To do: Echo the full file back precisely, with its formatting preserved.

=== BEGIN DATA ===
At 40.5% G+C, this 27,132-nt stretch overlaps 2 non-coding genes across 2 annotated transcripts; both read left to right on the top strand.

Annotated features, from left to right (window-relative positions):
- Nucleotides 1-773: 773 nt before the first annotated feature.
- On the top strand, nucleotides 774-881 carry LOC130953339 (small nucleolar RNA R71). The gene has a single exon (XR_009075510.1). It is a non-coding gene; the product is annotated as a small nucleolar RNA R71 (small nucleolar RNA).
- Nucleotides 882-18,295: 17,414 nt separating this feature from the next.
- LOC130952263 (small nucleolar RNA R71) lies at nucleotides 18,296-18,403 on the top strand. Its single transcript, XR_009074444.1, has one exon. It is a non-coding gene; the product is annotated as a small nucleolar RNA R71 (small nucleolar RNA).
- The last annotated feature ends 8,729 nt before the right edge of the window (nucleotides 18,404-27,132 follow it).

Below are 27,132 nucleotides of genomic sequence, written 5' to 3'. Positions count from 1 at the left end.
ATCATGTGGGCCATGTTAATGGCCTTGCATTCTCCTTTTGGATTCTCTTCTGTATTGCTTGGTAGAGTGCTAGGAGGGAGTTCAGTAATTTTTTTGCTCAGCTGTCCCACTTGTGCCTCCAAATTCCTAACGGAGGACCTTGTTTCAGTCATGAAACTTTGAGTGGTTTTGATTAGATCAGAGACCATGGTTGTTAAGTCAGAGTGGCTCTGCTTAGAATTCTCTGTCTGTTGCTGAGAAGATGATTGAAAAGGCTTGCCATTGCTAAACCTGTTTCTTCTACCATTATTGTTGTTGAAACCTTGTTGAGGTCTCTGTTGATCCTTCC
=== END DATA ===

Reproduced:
At 40.5% G+C, this 27,132-nt stretch overlaps 2 non-coding genes across 2 annotated transcripts; both read left to right on the top strand.

Annotated features, from left to right (window-relative positions):
- Nucleotides 1-773: 773 nt before the first annotated feature.
- On the top strand, nucleotides 774-881 carry LOC130953339 (small nucleolar RNA R71). The gene has a single exon (XR_009075510.1). It is a non-coding gene; the product is annotated as a small nucleolar RNA R71 (small nucleolar RNA).
- Nucleotides 882-18,295: 17,414 nt separating this feature from the next.
- LOC130952263 (small nucleolar RNA R71) lies at nucleotides 18,296-18,403 on the top strand. Its single transcript, XR_009074444.1, has one exon. It is a non-coding gene; the product is annotated as a small nucleolar RNA R71 (small nucleolar RNA).
- The last annotated feature ends 8,729 nt before the right edge of the window (nucleotides 18,404-27,132 follow it).

Below are 27,132 nucleotides of genomic sequence, written 5' to 3'. Positions count from 1 at the left end.
ATCATGTGGGCCATGTTAATGGCCTTGCATTCTCCTTTTGGATTCTCTTCTGTATTGCTTGGTAGAGTGCTAGGAGGGAGTTCAGTAATTTTTTTGCTCAGCTGTCCCACTTGTGCCTCCAAATTCCTAACGGAGGACCTTGTTTCAGTCATGAAACTTTGAGTGGTTTTGATTAGATCAGAGACCATGGTTGTTAAGTCAGAGTGGCTCTGCTTAGAATTCTCTGTCTGTTGCTGAGAAGATGATTGAAAAGGCTTGCCATTGCTAAACCTGTTTCTTCTACCATTATTGTTGTTGAAACCTTGTTGAGGTCTCTGTTGATCCTTCC